There is an image that recurs twice or thrice in Lawrence of Arabia. The screen shows a vast, blank, impossibly empty expanse of flat desert, filling the lower half of the screen, while the unforgiving sky stretches above. Both land and sky are featureless. It is a vision of unforgiving, infinite, primal absence. Absence of anything made by human hands, absence of thought, of feeling, of morality, of all things human. It is a blank canvas on which anything might be drawn. Then, on the exact centre of that flat line dividing land from sky, a tiny black dot appears. You have to search the screen for it, but it is there. A little black vertical line, standing out against the sky behind it. This tiny black line is a man, coming towards the camera. First there was only emptiness; now there is a man who by his coming has created something, something drawn on the canvas of nothing.  “Nothing is written,” declares Lawrence. Fate is a lie: a man may come, and a man may work change by the power of his will, and his will alone. Continue reading

Vampire Weekend – Modern Vampires of the City

Modern Vampires of the CityModern Vampires of the City is a treasure of a pop album. It’s one of the most thoughtful, tuneful, and moving records released thus far in this century. It came out in May and I still can’t stop listening to it. Since we are now in the thick of list-making season, and every music site on the net is laying out its top ten songs and albums of 2013, I’d like to take a moment to retroactively review what I am convinced is the finest record of the year. With this album, Vampire Weekend have become one of the most important American bands of their generation, and I will consider my time well spent if I can bring it to the attention of just a few more people. Continue reading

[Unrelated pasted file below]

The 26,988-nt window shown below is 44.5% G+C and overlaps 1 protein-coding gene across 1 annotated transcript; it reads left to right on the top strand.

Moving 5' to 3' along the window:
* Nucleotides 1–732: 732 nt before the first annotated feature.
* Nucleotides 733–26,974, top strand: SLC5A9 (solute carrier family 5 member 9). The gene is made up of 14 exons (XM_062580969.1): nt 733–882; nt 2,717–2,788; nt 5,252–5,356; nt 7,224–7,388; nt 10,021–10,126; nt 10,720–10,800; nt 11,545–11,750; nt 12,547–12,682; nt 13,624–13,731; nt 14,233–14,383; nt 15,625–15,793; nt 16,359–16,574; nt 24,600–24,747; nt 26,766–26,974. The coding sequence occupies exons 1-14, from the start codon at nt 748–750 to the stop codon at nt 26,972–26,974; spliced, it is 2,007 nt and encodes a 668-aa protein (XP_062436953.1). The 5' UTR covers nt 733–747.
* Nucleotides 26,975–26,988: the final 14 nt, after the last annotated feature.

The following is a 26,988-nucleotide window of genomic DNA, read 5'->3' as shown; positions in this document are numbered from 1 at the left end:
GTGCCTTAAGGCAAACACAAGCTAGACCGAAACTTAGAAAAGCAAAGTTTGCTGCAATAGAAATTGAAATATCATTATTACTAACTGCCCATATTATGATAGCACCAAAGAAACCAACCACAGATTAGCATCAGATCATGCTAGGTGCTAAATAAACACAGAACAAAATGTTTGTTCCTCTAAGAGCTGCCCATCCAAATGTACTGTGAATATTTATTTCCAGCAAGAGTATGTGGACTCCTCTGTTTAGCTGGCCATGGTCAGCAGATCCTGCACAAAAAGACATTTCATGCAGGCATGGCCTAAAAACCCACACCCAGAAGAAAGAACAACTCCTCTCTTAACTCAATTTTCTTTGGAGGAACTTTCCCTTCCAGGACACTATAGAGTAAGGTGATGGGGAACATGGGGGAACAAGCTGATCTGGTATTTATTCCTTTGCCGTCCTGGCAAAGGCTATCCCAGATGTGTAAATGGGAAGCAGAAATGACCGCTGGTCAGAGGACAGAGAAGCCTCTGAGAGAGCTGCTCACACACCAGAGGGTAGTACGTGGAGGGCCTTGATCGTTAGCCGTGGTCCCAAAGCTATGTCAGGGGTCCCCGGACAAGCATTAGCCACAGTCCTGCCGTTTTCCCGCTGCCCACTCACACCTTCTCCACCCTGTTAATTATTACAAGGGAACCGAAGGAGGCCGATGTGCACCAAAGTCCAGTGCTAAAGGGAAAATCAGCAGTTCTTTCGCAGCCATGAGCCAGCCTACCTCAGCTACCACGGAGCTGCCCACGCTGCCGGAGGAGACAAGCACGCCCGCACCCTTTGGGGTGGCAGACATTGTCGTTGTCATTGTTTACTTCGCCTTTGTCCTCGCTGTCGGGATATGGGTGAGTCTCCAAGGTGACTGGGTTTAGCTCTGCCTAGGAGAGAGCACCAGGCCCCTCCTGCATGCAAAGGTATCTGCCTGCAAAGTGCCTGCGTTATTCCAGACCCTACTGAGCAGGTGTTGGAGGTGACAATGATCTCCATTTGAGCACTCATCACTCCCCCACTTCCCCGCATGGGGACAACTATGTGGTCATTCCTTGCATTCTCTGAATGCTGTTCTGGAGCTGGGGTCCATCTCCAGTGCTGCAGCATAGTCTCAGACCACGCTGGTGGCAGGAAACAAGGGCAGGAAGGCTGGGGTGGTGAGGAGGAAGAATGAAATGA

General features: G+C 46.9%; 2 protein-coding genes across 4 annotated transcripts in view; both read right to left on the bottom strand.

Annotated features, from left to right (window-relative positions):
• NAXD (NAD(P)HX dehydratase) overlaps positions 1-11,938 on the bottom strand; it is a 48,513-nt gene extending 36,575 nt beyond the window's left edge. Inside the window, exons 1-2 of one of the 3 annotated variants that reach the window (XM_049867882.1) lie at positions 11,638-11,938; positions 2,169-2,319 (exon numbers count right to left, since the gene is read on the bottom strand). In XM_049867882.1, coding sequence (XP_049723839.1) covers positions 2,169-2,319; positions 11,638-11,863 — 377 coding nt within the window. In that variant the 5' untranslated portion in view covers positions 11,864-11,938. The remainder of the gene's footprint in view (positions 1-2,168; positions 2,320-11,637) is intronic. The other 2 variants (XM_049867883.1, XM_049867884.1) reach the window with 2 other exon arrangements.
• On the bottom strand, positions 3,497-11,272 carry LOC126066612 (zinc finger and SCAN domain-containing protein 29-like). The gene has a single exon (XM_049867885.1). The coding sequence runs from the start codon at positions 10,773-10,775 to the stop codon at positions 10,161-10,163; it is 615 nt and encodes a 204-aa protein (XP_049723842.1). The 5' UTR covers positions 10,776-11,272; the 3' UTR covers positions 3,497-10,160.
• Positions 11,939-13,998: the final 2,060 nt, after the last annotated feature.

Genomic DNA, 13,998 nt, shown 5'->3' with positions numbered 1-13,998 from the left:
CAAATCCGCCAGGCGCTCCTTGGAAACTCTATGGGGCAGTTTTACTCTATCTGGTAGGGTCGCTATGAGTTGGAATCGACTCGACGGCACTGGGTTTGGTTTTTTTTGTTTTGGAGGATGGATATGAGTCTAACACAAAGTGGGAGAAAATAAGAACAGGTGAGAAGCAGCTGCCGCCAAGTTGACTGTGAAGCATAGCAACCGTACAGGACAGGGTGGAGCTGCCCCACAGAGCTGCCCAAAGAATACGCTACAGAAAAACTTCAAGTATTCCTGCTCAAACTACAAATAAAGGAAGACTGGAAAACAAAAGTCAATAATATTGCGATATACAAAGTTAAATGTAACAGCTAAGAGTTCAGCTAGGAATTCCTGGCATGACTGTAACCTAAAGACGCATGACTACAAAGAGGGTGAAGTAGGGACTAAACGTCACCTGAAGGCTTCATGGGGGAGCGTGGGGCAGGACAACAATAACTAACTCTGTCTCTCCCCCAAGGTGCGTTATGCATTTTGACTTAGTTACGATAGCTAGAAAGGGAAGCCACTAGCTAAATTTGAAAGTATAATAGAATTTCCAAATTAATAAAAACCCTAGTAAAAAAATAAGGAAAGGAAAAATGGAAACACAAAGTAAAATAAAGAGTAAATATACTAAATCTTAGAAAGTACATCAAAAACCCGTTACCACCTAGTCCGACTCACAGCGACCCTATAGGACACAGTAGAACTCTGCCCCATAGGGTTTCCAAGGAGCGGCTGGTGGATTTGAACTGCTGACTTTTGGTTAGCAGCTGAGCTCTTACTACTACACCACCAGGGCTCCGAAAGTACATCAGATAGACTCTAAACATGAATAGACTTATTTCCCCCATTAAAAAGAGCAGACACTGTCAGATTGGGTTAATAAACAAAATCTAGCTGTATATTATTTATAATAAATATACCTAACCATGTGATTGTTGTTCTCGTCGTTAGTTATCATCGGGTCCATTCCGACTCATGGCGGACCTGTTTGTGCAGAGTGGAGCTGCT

Arctic Monkeys – AM

AMWhen British music magazine NME reviewed this year’s Arctic Monkeys album, which is simply called AM, it enthused that this is not only the band’s best record yet, but it “might also be the greatest record of the last decade.” Which is, you know, typical NME. One day the British music press might learn to tone down the hysteria and stop declaring that they’ve discovered a new John Lennon with every year that goes by. Given certain qualifications, however, this particular statement is not as outlandish as it might seem. If you substitute “greatest record of the last decade” with “greatest British record of reasonably conventional rock music of the last decade” (these are, after all, the terms of greatness in which NME usually deals), and you still might not agree, but the claim does seem suddenly reasonable. For make no mistake: AM is a startling, seductive, and unmistakeably excellent record. Continue reading

Arcade Fire – Reflektor

In about ten years fromArcade Fire - Reflektor now, the world of popular music will probably be in the middle of the great backlash against Arcade Fire. Like U2 before them, they are a mighty, earnest, blazingly unsubtle stadium rock band who have inspired such awe and such exaltation that most of us have been willing to overlook their faults. And like U2 before them, they will eventually have to endure a wave of scepticism, even contempt, from a younger generation of music fans reacting against them in a spirit of self-righteous good taste. The band will be criticised both for their unyieldingly serious outlook (Neon Bible is surely the most self-consciously Important rock album since The Joshua Tree itself) and for their occasionally awkward or corny lyrics. For a time, Arcade Fire will become uncool. Continue reading